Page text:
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Public Statements

Democrats Refuse Open Vote on Securing Military Bases

Press Release

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Date:
Location: Washington, DC

Democratic members of the House of Representatives Rules Committee refused to allow the full House to vote on securing military bases when they killed an amendment to require verification of the legal status of anyone who works on military bases or other sensitive federal facilities.

The amendment to the National Defense Authorization Act was offered by U.S. Rep. Elton Gallegly (R-CA). The Rules Committee must approve all amendments to be considered with the bill by the full House.

E-Verify is an Internet-based system that can be used to verify the employment eligibility of newly hired employees. It does so by checking the employee's Social Security number and legal status against the Social Security database. For non-citizens, it also checks work authorization status against a separate Department of Homeland Security database.

"Every employer who uses E-Verify praises it as user friendly and, more importantly, employee and employer friendly," Gallegly said. "It's a quick, simple and accurate method of verifying an employee has a legal right to work in the United States.

"To not require it at secured military bases puts our country at risk. Naval Base Ventura County, in my district, is a high-security base where new anti-terrorist weapons are tested. Not only are contract workers at the base not screened for legal status, when base security apprehended illegal immigrants trying to enter the base to work, U.S. Immigration and Custom Enforcement agents told base officers that ICE did not have anyone available to pick up the illegal workers.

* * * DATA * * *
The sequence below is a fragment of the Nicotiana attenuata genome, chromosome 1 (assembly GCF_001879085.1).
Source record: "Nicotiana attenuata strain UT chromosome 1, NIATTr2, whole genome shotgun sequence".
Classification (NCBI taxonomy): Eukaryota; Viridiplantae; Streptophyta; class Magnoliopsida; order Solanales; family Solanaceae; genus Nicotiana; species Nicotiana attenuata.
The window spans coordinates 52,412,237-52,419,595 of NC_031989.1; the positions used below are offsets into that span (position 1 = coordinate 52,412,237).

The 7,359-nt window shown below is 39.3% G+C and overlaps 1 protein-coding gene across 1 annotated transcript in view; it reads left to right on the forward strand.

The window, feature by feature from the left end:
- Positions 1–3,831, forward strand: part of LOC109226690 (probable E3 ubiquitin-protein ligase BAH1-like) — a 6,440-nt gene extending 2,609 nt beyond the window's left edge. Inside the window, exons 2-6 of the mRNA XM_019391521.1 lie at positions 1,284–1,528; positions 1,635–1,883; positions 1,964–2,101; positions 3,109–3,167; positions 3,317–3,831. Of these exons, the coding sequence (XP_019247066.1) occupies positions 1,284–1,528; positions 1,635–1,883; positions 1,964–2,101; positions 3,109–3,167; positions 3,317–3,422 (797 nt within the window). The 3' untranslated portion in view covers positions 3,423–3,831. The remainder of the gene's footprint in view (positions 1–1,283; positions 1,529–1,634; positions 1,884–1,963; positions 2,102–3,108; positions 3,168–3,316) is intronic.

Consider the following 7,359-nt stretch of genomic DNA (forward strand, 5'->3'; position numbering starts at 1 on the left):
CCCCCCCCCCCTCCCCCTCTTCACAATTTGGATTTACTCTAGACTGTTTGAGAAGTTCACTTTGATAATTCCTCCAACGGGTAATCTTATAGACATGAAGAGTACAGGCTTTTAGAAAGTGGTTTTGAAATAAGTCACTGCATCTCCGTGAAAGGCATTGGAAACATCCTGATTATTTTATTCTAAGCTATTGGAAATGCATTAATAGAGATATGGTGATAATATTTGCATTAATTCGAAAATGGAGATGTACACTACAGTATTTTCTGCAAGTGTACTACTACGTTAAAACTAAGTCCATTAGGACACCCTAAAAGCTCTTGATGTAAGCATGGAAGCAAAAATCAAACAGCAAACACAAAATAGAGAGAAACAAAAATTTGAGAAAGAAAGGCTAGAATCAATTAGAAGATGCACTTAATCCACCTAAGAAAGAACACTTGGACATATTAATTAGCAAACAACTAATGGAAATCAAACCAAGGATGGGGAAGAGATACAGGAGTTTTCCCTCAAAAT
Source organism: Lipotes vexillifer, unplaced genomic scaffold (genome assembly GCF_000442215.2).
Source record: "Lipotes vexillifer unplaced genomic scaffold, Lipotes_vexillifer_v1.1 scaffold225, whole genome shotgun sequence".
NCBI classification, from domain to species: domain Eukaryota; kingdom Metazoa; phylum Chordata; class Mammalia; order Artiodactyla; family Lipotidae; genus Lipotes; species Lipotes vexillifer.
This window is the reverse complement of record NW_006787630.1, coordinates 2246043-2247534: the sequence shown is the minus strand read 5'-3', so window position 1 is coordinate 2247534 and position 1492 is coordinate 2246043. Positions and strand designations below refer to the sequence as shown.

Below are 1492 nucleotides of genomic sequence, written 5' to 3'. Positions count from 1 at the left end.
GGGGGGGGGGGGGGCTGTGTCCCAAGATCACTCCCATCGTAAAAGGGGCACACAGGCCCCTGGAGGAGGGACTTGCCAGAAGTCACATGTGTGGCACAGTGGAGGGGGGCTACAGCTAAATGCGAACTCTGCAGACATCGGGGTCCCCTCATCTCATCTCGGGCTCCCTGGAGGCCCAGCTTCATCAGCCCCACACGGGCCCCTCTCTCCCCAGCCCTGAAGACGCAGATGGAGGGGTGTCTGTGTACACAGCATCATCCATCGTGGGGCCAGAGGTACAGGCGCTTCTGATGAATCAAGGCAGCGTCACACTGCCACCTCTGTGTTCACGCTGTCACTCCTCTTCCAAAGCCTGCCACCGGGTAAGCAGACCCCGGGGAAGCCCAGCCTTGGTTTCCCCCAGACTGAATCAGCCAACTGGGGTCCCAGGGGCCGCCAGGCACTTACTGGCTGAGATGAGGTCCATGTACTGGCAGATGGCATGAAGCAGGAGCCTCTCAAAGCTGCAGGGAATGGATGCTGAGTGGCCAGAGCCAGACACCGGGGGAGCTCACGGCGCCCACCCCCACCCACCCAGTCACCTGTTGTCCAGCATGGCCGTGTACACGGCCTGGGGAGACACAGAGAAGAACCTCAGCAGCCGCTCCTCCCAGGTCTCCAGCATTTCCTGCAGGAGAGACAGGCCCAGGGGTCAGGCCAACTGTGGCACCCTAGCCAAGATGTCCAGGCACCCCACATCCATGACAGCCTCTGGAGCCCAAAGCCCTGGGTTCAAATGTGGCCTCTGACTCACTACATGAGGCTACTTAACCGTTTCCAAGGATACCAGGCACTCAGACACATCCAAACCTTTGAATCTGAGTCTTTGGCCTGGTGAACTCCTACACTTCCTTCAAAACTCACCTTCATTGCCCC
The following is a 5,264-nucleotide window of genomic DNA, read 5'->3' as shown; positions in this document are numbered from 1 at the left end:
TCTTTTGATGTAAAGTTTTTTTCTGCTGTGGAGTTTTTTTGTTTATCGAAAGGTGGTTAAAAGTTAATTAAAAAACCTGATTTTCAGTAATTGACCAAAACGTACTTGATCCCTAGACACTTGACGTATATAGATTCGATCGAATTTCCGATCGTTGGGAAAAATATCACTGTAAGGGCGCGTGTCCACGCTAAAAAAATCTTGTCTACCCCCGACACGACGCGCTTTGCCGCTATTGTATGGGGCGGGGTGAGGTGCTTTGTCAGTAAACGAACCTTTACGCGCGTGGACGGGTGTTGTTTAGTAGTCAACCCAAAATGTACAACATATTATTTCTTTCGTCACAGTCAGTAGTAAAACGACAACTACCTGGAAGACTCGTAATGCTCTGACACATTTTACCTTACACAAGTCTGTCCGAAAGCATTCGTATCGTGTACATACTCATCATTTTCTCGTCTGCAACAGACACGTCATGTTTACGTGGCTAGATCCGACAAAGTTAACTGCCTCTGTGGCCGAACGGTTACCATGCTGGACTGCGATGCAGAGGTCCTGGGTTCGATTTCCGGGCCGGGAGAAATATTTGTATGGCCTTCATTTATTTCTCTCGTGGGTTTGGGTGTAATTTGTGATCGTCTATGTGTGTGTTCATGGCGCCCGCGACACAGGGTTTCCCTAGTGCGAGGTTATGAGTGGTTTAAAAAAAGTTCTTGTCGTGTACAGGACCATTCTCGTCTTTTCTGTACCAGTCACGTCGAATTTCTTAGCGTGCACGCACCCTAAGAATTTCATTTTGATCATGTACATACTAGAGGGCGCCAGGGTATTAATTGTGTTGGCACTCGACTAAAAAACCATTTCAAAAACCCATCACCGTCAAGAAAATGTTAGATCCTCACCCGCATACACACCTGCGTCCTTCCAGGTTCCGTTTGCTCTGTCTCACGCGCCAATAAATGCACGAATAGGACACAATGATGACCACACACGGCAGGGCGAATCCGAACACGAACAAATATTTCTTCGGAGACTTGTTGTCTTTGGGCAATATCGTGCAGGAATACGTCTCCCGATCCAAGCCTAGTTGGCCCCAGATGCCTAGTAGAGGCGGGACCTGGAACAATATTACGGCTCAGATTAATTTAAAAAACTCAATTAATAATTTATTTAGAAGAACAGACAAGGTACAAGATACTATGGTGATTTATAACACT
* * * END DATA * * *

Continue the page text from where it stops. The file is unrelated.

"Only after I called ICE did they reluctantly send out agents to arrest the illegal immigrants.

"Even with this reluctance on the part of ICE to enforce our laws, ICE agents arrested more than 800 illegal immigrants at critical facilities across the country in fiscal year 2008.

"While many of the illegal immigrants are only trying to gain access to the base to work, it only takes one unscreened terrorist to attack our military. Because of their illegal status, illegal workers are also subject to extortion from terrorists or criminals.

"During my presentation on the amendment before the Rules Committee, Rep. Dennis Cardoza (D-CA), asked me why we needed this amendment. I replied that if we can't stop illegal immigrants from entering critical infrastructure facilities, where can we stop them?

"Without this requirement it is only a matter of time before a serious disaster occurs.

"The refusal to allow the full House to consider my amendment is part of a plan by amnesty proponents to give cover to the 10 million people working illegally in the United States and to weaken all avenues of enforcement. It comes on the heels of President Obama's announcement earlier this month that he is postponing implementation of a federal rule requiring contract workers at federal facilities to pass an E-Verify check.

"I am sure my amendment would have passed had the full House been given a chance to vote on it. That's why the amnesty proponents killed it."

The amendment was modeled on H.R. 138, a bill Gallegly introduced in January.


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